When we reach the Winay Wayna campsite late on the evening of Day 3, for once, the sky above us remains cool and dry. After our arduous 16km day, I expect to be completely exhausted, but the mood in the campsite is jovial and exuberant. All around us, I can hear the sound of different groups cheering and clapping for their porters, and thanking them for all of their work over the last 4 days.
With just the 2 of us, our celebration is a little more mellow, but we are just as grateful for the level of service, strength and caring our porters displayed. It is not an exaggeration to say that the trek would’ve been next to impossible without their dedication.
After our last supper with our super-porters (we won’t see them again because they leave early in the morning in order to catch the first train home), our exhaustion finally catches up with us and we make our way to the tent for our final night of sleep on the Inca Trail.
I get a solid 4 hours of sleep before I am woken by the dreaded sound of raindrops against the tent…and this time, the drops are strong and insistent. It’s definitely a downpour this time and not a dribble. I lie awake for awhile, praying that the rain will stop, but eventually I give up and fall back asleep.
When I awake the next morning, the rain has stopped, but everything feels soggy and to be honest, I am a little relieved that it’s our last day on the trail. After 3 full days of no showers, no hot water, filthy pit toilets that don’t flush, and wearing the same old dirty clothes, I have almost reached my discomfort limit and the dampness that now seems to pervade almost everything doesn’t help matters much.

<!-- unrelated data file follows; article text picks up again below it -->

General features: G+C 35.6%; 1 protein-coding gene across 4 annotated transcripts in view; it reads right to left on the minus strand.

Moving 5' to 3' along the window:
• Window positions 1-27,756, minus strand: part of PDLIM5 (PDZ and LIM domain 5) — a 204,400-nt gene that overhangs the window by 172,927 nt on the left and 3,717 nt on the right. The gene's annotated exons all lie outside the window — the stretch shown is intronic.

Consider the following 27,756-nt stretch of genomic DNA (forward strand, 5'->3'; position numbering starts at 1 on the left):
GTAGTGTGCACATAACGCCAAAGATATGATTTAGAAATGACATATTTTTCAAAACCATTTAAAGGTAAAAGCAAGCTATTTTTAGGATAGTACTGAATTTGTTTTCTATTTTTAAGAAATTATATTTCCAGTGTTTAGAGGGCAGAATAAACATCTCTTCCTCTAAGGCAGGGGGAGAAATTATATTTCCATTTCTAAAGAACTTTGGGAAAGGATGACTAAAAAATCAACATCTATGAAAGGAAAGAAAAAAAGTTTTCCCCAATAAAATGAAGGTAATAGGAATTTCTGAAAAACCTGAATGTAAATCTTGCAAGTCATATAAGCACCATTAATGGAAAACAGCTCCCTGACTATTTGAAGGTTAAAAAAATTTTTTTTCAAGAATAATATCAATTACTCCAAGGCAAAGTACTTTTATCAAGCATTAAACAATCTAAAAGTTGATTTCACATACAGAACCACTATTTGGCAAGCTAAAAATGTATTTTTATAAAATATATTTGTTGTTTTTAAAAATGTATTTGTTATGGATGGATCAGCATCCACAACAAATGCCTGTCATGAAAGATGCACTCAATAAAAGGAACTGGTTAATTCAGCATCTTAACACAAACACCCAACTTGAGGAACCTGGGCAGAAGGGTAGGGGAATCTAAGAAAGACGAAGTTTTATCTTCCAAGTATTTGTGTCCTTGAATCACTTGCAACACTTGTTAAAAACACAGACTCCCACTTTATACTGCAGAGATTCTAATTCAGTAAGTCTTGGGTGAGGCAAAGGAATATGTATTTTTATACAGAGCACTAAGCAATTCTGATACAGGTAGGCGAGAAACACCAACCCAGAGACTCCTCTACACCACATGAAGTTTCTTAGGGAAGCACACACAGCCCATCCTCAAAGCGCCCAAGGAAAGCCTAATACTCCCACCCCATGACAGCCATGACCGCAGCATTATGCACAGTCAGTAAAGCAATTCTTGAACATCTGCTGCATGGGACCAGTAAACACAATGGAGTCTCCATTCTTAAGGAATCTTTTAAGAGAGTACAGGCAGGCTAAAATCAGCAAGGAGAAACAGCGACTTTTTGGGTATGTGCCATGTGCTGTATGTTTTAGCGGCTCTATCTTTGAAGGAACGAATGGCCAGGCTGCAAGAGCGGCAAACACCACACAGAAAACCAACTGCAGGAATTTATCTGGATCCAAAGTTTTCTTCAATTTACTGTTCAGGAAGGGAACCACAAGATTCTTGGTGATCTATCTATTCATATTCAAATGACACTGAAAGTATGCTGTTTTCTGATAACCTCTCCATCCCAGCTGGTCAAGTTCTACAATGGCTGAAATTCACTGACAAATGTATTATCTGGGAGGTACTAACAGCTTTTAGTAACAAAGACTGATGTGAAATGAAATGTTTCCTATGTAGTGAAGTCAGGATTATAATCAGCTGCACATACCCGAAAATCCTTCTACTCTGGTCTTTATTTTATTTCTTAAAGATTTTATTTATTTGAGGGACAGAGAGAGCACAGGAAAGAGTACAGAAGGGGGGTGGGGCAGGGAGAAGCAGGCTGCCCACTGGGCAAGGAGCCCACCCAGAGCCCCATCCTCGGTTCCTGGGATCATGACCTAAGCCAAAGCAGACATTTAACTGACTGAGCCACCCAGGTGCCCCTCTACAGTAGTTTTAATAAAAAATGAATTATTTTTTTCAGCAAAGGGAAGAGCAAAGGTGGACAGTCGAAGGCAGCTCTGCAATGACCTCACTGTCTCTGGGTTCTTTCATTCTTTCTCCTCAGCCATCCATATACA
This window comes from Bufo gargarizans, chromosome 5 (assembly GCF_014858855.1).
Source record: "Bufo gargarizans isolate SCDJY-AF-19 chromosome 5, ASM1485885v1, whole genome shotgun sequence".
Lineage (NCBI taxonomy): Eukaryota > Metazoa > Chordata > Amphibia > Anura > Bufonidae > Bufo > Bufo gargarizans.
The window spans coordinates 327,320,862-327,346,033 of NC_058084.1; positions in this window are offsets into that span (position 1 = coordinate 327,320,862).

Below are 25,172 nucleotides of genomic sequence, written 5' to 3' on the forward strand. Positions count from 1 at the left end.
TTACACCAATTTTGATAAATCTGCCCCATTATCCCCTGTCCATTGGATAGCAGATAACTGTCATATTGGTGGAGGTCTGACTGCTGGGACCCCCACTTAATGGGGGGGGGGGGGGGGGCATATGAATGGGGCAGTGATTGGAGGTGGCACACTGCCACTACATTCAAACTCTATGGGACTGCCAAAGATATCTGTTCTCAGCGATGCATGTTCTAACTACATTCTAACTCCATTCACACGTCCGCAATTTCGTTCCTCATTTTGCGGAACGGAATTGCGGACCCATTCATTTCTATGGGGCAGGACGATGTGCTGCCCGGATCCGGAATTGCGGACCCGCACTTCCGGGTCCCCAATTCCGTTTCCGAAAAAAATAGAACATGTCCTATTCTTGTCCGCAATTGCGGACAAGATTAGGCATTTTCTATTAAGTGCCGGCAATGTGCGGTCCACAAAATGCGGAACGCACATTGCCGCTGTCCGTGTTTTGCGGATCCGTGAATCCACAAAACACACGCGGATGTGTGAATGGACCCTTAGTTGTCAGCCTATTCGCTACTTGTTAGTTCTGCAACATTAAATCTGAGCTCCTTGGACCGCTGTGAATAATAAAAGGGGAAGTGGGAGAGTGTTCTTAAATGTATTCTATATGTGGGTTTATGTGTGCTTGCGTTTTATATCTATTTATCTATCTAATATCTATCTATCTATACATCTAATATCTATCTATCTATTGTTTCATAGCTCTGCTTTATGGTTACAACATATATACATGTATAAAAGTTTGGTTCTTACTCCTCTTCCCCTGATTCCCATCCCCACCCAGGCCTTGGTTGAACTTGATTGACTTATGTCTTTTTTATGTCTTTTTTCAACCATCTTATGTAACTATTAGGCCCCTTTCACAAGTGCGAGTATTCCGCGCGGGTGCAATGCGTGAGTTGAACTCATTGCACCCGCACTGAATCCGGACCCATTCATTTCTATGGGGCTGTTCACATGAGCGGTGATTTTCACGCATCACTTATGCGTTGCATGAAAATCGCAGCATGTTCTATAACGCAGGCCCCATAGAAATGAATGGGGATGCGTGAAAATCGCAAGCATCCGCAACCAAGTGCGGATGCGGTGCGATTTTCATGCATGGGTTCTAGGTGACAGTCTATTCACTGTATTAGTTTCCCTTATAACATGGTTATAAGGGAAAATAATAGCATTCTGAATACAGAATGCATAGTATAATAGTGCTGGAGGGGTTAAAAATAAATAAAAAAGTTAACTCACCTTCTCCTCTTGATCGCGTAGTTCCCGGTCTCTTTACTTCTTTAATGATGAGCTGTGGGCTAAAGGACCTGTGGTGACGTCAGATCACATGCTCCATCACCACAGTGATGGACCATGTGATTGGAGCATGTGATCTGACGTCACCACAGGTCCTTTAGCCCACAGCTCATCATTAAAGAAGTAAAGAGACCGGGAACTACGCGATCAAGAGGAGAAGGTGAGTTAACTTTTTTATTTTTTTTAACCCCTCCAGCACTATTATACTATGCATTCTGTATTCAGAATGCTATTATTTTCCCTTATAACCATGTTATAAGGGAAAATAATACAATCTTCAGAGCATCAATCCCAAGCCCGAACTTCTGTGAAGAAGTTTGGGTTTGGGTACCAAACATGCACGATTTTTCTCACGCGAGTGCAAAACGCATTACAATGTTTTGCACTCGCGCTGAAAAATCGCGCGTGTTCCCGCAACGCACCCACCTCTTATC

Day 4: The Culmination of 42km of trekkingIt’s 5:00 in the morning and after having breakfast and packing up our gear one last time, we race to the final control point, just in time to…
…stand in line.
Hmm. It turns out the control point doesn’t open until 6:30am, leaving 200 trekkers anxiously waiting at the gate. I’m not sure where all the reports of seeing magical sunrises at Machu Picchu come from, because there’s no way to get there before sunrise, if the Control Point doesn’t open until 6:30.
When we’re finally allowed to pass onto the trail that leads to Intipunku, the Sun Gate, the first golden rays of the sun are already starting to make their way over the horizon. With the mist hovering in the valleys between the mountains, hushed silence all around and dawn starting to colour the clouds in the sky, the feeling is no less than mystical.
Buoyed by our excitement, we race along the trail, making speedy progress towards our final goal. After an hour, we run into another line-up of trekkers, and I cannot imagine what the hold-up is. After all, Machu Picchu is nowhere in sight.
It turns out that the downpour of rain from the night before has weakened the trail and a small mudslide has occurred. We jump over the void one by one, assisted by other trekkers who have already crossed over. My heart is thumping in my chest as we make the leap and we later hear that the trail washed out, just as a trekker was about to walk across it!
Three km later, we reach the final set of stairs that lead to Intipunku, and boy are they a doozy. Super steep and narrow, getting to the top feels more like climbing, than walking, and most of the trekkers claw their way to the top using hands AND feet. I honestly don’t know how people made it the top with fully loaded bags.
Below the Sun Gate are the majestic ruins of the lost city, Machu Picchu. After 42k, 3 days and a million steps, I was more than ready to get my first glimpse of the ruins. My brother had done the trek years earlier and described his first sight of Machu Picchu as a spiritual experience. I wondered if it would be as meaningful for me.
We crossed through the Sun Gate, and this is what we saw:
Distance covered: 7 kilometres
Maximum Elevation: 2700 metres
Duration: 2 hours
Day 4 Summary:
I guess you can’t win em’ all. 😉
Next post: Our pics of Machu Picchu